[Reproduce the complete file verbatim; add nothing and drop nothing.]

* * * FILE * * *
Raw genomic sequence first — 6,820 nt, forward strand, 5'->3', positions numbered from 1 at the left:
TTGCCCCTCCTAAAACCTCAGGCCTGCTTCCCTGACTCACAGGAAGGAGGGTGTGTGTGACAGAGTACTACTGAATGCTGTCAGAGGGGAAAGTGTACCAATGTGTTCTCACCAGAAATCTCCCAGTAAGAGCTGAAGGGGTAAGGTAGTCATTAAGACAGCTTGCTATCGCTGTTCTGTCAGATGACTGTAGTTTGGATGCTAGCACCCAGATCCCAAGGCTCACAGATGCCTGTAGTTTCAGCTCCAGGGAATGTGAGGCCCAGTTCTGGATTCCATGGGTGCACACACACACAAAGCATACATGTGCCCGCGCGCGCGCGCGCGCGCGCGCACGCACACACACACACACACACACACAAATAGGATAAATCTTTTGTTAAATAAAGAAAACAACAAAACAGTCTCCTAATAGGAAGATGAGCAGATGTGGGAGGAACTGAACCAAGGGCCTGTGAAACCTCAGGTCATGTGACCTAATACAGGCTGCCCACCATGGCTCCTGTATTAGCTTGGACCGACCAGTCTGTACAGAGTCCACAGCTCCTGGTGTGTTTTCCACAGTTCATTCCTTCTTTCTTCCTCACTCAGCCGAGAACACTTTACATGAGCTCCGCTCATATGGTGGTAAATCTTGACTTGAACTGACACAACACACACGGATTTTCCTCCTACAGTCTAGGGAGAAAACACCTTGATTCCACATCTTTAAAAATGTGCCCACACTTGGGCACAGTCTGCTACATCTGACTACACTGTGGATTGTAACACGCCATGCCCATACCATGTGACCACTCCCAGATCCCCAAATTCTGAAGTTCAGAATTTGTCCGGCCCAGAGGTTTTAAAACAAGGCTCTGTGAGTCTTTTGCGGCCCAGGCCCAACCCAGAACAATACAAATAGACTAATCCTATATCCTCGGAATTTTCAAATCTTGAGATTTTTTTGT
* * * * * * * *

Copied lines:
Raw genomic sequence first — 6,820 nt, forward strand, 5'->3', positions numbered from 1 at the left:
TTGCCCCTCCTAAAACCTCAGGCCTGCTTCCCTGACTCACAGGAAGGAGGGTGTGTGTGACAGAGTACTACTGAATGCTGTCAGAGGGGAAAGTGTACCAATGTGTTCTCACCAGAAATCTCCCAGTAAGAGCTGAAGGGGTAAGGTAGTCATTAAGACAGCTTGCTATCGCTGTTCTGTCAGATGACTGTAGTTTGGATGCTAGCACCCAGATCCCAAGGCTCACAGATGCCTGTAGTTTCAGCTCCAGGGAATGTGAGGCCCAGTTCTGGATTCCATGGGTGCACACACACACAAAGCATACATGTGCCCGCGCGCGCGCGCGCGCGCGCGCACGCACACACACACACACACACACACAAATAGGATAAATCTTTTGTTAAATAAAGAAAACAACAAAACAGTCTCCTAATAGGAAGATGAGCAGATGTGGGAGGAACTGAACCAAGGGCCTGTGAAACCTCAGGTCATGTGACCTAATACAGGCTGCCCACCATGGCTCCTGTATTAGCTTGGACCGACCAGTCTGTACAGAGTCCACAGCTCCTGGTGTGTTTTCCACAGTTCATTCCTTCTTTCTTCCTCACTCAGCCGAGAACACTTTACATGAGCTCCGCTCATATGGTGGTAAATCTTGACTTGAACTGACACAACACACACGGATTTTCCTCCTACAGTCTAGGGAGAAAACACCTTGATTCCACATCTTTAAAAATGTGCCCACACTTGGGCACAGTCTGCTACATCTGACTACACTGTGGATTGTAACACGCCATGCCCATACCATGTGACCACTCCCAGATCCCCAAATTCTGAAGTTCAGAATTTGTCCGGCCCAGAGGTTTTAAAACAAGGCTCTGTGAGTCTTTTGCGGCCCAGGCCCAACCCAGAACAATACAAATAGACTAATCCTATATCCTCGGAATTTTCAAATCTTGAGATTTTTTTGT